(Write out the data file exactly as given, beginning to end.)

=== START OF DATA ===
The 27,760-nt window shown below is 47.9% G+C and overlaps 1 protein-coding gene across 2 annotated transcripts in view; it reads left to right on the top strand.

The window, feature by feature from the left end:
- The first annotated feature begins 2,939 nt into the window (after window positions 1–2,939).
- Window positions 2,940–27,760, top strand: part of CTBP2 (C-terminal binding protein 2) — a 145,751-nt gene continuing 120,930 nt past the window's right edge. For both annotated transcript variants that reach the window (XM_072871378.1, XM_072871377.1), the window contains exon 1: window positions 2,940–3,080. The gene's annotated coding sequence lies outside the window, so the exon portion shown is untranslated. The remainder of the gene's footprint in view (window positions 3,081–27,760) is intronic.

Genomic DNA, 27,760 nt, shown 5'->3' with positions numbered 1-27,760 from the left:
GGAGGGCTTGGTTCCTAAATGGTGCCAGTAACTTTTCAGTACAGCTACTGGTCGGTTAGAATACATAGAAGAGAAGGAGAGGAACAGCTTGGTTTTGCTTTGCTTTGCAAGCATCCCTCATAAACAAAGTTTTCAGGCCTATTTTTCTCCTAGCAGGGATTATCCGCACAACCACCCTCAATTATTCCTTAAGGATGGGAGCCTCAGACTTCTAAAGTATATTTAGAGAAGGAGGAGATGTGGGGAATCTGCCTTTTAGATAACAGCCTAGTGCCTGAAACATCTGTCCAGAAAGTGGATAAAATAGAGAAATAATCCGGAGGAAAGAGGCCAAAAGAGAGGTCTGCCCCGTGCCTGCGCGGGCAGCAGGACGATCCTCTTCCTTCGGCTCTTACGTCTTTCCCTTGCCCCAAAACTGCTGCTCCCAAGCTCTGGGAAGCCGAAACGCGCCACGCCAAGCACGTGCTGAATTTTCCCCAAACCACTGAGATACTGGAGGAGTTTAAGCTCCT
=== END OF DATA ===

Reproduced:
The 27,760-nt window shown below is 47.9% G+C and overlaps 1 protein-coding gene across 2 annotated transcripts in view; it reads left to right on the top strand.

The window, feature by feature from the left end:
- The first annotated feature begins 2,939 nt into the window (after window positions 1–2,939).
- Window positions 2,940–27,760, top strand: part of CTBP2 (C-terminal binding protein 2) — a 145,751-nt gene continuing 120,930 nt past the window's right edge. For both annotated transcript variants that reach the window (XM_072871378.1, XM_072871377.1), the window contains exon 1: window positions 2,940–3,080. The gene's annotated coding sequence lies outside the window, so the exon portion shown is untranslated. The remainder of the gene's footprint in view (window positions 3,081–27,760) is intronic.

Genomic DNA, 27,760 nt, shown 5'->3' with positions numbered 1-27,760 from the left:
GGAGGGCTTGGTTCCTAAATGGTGCCAGTAACTTTTCAGTACAGCTACTGGTCGGTTAGAATACATAGAAGAGAAGGAGAGGAACAGCTTGGTTTTGCTTTGCTTTGCAAGCATCCCTCATAAACAAAGTTTTCAGGCCTATTTTTCTCCTAGCAGGGATTATCCGCACAACCACCCTCAATTATTCCTTAAGGATGGGAGCCTCAGACTTCTAAAGTATATTTAGAGAAGGAGGAGATGTGGGGAATCTGCCTTTTAGATAACAGCCTAGTGCCTGAAACATCTGTCCAGAAAGTGGATAAAATAGAGAAATAATCCGGAGGAAAGAGGCCAAAAGAGAGGTCTGCCCCGTGCCTGCGCGGGCAGCAGGACGATCCTCTTCCTTCGGCTCTTACGTCTTTCCCTTGCCCCAAAACTGCTGCTCCCAAGCTCTGGGAAGCCGAAACGCGCCACGCCAAGCACGTGCTGAATTTTCCCCAAACCACTGAGATACTGGAGGAGTTTAAGCTCCT